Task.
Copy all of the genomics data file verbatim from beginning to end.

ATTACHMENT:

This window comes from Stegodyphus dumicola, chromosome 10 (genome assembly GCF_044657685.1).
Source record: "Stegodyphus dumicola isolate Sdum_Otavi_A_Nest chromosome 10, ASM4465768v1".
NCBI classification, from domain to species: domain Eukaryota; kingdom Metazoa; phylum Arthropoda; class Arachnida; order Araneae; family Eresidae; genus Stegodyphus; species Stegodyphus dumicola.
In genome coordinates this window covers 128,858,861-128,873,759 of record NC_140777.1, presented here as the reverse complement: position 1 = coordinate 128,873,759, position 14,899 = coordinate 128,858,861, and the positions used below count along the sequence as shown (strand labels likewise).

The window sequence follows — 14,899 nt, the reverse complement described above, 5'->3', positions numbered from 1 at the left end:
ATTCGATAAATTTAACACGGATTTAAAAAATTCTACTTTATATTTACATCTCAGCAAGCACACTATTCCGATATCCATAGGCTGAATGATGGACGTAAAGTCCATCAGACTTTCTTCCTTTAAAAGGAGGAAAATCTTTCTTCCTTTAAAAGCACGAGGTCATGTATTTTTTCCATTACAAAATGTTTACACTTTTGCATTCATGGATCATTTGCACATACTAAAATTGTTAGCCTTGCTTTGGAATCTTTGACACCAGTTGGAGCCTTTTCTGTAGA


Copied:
This window comes from Stegodyphus dumicola, chromosome 10 (genome assembly GCF_044657685.1).
Source record: "Stegodyphus dumicola isolate Sdum_Otavi_A_Nest chromosome 10, ASM4465768v1".
NCBI classification, from domain to species: domain Eukaryota; kingdom Metazoa; phylum Arthropoda; class Arachnida; order Araneae; family Eresidae; genus Stegodyphus; species Stegodyphus dumicola.
In genome coordinates this window covers 128,858,861-128,873,759 of record NC_140777.1, presented here as the reverse complement: position 1 = coordinate 128,873,759, position 14,899 = coordinate 128,858,861, and the positions used below count along the sequence as shown (strand labels likewise).

The window sequence follows — 14,899 nt, the reverse complement described above, 5'->3', positions numbered from 1 at the left end:
ATTCGATAAATTTAACACGGATTTAAAAAATTCTACTTTATATTTACATCTCAGCAAGCACACTATTCCGATATCCATAGGCTGAATGATGGACGTAAAGTCCATCAGACTTTCTTCCTTTAAAAGGAGGAAAATCTTTCTTCCTTTAAAAGCACGAGGTCATGTATTTTTTCCATTACAAAATGTTTACACTTTTGCATTCATGGATCATTTGCACATACTAAAATTGTTAGCCTTGCTTTGGAATCTTTGACACCAGTTGGAGCCTTTTCTGTAGA